Strength not shame.

Later this week, all being well, I am going to see a band called ‘5 Seconds of Summer.’
My 12 year old daughter adores them and has got me to love them too. It is such a joy having a daughter with good taste in music who helps you discover exciting new bands and feel a bit younger than your 46 years.
5SOS come from Australia and have been together since their school days; no X-factor manufacturing involved.
You may have heard some of their songs; several have been in the charts and they supported One Direction on a previous tour.
Their music is a mix of feel good upbeat rock such as ‘Hey Everybody’ and lyrical, sensitive emotional songs.

One of the reasons that we love them is that they are real people and real role models.
The song ‘Broken Home’ relates to the experience of growing up in a broken family and dealing with the confusion of parents who no longer get on.
‘Jet Black Heart’ is about the reality of being human and flawed. It talks to young people of the difficulty of emotions and of the reality of depression, isolation and low self-esteem. The video for the song is beautiful; the band invited fans to send them stories of their own struggles and created the video around those fans who have struggled but lived to tell the tale and recover.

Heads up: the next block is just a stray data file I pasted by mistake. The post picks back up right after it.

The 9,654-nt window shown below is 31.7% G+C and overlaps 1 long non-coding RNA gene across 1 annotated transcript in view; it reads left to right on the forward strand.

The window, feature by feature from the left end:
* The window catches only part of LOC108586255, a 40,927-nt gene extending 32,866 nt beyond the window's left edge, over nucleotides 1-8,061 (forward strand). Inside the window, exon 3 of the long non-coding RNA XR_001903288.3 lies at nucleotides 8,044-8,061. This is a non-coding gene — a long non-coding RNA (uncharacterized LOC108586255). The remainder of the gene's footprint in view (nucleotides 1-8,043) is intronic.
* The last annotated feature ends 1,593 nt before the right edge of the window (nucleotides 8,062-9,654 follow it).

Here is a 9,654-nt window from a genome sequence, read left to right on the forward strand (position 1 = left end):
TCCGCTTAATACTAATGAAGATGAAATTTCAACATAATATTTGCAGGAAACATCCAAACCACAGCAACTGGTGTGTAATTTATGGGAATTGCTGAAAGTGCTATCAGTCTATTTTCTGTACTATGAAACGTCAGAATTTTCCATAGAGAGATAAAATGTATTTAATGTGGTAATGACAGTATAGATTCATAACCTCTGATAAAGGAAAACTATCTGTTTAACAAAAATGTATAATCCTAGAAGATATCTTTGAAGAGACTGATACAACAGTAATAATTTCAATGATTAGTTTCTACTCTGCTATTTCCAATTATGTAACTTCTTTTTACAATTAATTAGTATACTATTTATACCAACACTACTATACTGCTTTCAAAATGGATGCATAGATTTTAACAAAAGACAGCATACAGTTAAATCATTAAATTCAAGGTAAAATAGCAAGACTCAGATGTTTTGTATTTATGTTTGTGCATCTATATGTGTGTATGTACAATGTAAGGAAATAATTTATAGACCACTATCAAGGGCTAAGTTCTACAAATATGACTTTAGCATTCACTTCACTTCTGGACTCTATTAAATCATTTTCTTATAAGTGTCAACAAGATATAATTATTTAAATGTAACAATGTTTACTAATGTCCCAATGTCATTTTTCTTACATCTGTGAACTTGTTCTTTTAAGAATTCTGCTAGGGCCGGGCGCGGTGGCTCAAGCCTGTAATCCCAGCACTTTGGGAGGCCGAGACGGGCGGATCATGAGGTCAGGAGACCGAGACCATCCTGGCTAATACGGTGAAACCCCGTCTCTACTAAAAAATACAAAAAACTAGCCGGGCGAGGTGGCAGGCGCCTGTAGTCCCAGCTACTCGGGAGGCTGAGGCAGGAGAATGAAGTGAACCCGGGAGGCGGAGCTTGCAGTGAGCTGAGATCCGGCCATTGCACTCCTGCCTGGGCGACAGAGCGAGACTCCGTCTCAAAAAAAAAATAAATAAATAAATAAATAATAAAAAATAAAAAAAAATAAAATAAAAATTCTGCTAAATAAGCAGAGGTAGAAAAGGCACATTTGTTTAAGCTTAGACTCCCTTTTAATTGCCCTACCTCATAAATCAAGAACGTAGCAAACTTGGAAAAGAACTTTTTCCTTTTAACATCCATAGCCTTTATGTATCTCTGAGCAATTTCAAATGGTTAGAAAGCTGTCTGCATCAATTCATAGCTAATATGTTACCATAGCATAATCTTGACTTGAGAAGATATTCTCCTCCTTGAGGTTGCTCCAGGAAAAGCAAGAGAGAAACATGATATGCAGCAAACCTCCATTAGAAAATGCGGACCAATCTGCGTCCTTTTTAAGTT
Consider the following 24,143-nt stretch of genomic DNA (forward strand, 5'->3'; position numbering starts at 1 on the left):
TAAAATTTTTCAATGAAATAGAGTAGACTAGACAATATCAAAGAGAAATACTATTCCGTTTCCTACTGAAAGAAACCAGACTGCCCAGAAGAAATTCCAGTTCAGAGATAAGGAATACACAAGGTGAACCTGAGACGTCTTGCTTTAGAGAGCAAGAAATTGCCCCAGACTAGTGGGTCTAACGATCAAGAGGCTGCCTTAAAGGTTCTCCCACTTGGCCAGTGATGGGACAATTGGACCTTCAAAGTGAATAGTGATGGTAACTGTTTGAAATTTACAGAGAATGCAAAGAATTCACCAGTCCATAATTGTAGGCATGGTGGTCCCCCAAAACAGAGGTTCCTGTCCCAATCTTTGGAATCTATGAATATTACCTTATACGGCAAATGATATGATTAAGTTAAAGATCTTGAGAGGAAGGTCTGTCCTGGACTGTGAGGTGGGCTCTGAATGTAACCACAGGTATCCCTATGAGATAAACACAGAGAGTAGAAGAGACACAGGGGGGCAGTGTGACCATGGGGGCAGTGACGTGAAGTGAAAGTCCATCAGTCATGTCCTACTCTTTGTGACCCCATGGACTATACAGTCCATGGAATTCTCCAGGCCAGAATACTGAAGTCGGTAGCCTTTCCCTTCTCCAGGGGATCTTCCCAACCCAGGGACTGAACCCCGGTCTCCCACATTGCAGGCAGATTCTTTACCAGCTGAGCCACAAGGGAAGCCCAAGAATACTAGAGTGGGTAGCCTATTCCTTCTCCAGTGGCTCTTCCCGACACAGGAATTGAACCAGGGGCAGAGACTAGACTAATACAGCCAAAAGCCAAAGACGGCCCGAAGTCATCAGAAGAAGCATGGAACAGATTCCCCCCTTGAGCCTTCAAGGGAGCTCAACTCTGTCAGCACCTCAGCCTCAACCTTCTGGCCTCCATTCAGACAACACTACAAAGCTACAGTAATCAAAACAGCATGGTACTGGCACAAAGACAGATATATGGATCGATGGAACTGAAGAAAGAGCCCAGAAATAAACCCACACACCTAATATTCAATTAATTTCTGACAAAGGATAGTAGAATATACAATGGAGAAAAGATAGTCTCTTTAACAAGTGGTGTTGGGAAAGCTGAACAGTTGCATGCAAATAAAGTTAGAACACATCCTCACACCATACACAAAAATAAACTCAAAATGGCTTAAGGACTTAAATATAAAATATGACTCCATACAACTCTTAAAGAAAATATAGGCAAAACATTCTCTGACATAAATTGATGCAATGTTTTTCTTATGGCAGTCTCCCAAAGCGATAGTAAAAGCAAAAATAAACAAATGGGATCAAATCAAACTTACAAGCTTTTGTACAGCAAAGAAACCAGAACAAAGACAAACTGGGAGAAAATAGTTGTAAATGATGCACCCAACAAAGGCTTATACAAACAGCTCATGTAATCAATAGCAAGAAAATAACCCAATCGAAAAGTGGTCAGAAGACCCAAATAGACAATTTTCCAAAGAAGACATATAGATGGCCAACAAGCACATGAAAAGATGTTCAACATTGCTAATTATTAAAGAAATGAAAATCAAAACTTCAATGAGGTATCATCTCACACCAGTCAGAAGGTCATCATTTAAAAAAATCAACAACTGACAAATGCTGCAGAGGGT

These young men have done a huge amount to challenge the false stereotypical images of the music industry. They have shared themselves as humans, not idols or super humans and encouraged their fans to do the same.

So this article made me cross:

The article is written in such a way as to imply a weakness in the band and an impending split; comparisons with One Direction and Zayn Malik are drawn and the scare-mongering tone is neither helpful, supportive of Calum nor responsible, as far as I can see.

To criticise Calum and suggest that he is on the edge of leaving the band misses the point of what these young men are about.
To suggest that Ashton Irwin’s revelation of depression or Michael Clifford’s experience of anxiety and depression are a weakness shows a weakness in the writer’s understanding as to what is needed as role models for our young people.
It is hugely positive that these artists are honest about what they have faced and about the fact that life ..and true stardom….can continue in the face of mental health issues and difficulties.

We need role models like this for our young people to keep challenging stigma. I have written about this here:

Fortunately the fans of the band seem to recognise this, as was shown by their support for Michael after a concert in Michigan last August:

I hope Calum looks after himself and manages to enjoy the tour. I hope that 5SOS keep going for as long as they can. But above all I hope that we can recognise and celebrate the huge achievements, musical and personal of these wonderful, talented honest and ultimately human stars.


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